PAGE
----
LIVE ROCKET LAUNCH! We're sending science and supplies to the crew living and working on the @Space_Station. Tune in to watch the 9:59am ET launch of @northropgrumman's #Cygnus cargo spacecraft from @NASA_Wallops: https://t.co/obe9nNNntj— NASA (@NASA) November 2, 2019
Nov. 2 (UPI) -- Northrop Grumman launched its Antares rocket Saturday from Wallops Island, Va., carrying 8,000 pounds of supplies and research to the International Space Station.
The rocket propelled the company's 12th Cygnus spacecraft resupply mission to the ISS.
Liftoff happened at 9:59 a.m. at the NASA Wallops Flight Facility. The NG-12 is expected to rendezvous with the ISS on Monday.
It was the heaviest payload yet for both Antares and Cygnus, at 8,200 pounds. The cargo includes supplies for more than 30 experiments -- live rats, a Zero-G oven to bake cookies, a protective vest for use during solar events, and a magnetic spectrometer to search for dark matter and anti-matter.
Northrop Grumman said the NG-12 launch is the first time the company will have to Cygnus spacecraft orbiting the earth at the same time. NG-11 was launched in April.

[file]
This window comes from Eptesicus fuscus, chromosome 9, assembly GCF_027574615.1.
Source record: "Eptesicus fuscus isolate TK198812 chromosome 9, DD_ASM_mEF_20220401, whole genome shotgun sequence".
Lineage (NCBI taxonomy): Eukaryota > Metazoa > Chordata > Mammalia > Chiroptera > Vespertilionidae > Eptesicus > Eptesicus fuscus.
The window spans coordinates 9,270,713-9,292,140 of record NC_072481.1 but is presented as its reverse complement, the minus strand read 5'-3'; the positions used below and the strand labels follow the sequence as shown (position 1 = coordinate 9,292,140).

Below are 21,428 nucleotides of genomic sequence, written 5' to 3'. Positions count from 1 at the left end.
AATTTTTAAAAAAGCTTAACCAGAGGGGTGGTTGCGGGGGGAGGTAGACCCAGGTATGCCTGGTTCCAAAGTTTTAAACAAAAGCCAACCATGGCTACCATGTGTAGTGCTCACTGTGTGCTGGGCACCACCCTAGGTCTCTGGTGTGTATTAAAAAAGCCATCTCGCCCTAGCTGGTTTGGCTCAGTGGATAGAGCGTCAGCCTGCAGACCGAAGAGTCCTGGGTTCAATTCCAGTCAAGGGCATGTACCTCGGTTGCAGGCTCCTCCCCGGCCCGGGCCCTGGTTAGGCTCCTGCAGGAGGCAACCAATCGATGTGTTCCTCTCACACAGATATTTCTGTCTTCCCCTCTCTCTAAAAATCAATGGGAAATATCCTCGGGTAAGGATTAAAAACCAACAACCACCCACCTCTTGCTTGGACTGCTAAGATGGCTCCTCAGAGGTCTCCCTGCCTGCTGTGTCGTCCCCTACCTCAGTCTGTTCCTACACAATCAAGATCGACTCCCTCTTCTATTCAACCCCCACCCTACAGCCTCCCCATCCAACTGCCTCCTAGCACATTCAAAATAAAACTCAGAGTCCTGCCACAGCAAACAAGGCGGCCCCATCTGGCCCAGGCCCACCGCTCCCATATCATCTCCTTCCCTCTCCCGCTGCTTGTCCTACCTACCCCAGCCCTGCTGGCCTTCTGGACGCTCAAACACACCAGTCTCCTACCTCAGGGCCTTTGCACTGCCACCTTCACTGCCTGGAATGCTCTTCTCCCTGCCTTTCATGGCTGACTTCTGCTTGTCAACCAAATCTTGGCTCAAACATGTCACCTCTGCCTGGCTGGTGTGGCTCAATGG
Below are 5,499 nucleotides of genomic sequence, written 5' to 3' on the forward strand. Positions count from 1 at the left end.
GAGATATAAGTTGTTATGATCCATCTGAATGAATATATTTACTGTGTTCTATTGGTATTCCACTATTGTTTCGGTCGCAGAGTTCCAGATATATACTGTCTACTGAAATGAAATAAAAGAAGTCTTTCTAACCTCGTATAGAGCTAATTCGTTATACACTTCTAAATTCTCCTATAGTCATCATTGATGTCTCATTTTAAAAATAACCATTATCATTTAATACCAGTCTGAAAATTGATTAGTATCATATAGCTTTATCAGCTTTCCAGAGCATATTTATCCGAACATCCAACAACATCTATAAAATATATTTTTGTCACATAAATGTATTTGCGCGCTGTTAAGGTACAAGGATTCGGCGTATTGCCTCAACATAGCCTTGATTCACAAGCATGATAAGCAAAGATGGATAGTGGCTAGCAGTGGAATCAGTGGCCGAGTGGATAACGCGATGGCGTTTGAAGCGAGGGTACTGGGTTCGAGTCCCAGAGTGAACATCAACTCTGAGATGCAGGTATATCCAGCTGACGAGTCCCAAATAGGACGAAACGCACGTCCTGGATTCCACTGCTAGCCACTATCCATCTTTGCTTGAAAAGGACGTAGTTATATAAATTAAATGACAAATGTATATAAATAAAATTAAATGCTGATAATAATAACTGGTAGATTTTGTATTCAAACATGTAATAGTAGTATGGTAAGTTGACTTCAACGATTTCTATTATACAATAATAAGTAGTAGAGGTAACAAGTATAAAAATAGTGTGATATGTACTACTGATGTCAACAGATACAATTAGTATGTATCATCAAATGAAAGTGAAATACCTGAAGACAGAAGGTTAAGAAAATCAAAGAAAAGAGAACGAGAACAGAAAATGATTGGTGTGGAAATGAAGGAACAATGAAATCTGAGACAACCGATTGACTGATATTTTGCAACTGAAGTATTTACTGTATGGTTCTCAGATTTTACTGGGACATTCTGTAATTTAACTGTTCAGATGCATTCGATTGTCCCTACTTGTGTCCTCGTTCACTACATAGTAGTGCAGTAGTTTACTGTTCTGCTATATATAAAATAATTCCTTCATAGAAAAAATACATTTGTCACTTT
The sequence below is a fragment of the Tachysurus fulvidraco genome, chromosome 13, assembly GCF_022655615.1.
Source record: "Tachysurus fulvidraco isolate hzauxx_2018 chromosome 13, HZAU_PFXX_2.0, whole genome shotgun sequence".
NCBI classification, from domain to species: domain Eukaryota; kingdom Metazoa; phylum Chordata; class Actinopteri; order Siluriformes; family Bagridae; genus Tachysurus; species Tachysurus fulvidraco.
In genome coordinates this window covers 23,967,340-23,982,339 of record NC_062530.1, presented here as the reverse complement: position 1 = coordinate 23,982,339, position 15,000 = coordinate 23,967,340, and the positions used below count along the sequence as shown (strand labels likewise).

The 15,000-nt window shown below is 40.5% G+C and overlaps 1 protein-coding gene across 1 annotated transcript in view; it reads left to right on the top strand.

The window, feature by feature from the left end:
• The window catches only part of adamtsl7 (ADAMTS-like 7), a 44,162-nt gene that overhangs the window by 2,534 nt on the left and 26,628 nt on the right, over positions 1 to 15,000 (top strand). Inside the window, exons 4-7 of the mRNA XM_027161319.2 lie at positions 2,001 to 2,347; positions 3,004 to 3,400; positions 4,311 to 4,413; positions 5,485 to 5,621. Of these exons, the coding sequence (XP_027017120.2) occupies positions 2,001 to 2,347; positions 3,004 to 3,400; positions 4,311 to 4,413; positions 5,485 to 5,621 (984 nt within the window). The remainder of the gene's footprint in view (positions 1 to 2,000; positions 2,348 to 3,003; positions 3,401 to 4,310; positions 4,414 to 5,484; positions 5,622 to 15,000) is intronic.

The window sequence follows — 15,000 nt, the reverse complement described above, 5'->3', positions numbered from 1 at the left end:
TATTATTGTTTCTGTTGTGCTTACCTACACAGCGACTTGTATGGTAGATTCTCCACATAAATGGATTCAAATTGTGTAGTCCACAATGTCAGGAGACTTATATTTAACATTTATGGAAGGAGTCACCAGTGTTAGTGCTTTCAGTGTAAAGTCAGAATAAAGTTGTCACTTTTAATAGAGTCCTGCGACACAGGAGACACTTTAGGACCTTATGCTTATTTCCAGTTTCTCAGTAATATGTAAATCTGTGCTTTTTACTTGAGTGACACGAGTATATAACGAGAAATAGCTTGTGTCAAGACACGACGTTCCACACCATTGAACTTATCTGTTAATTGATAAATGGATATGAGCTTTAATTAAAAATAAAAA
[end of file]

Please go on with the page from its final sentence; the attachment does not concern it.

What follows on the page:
"Northrop Grumman is honored to continue providing cargo logistics services to the space station under NASA's second commercial resupply services contract as a trusted partner," said Frank DeMauro, vice president and general manager, space systems, Northrop Grumman.
"The Cygnus spacecraft continues to provide critical services to the orbiting laboratory while demonstrating a number of innovative capabilities, and our recent partnership with the Eastern Virginia Medical School is just one of the ways we're expanding our program."
The company named the NG-12 mission after Apollo 12 astronaut Alan Bean, who, as commander of Skylab 3, set a record for time spent in space at 59 days. That record has since been broken many times over.
"The S.S Alan Bean's trip to the space station honors Bean's dedication to advance capabilities that allowed humans to explore space in greater length and detail, as well as his desire to share his experiences with the rest of the world," a news release from Northrop Grumman said.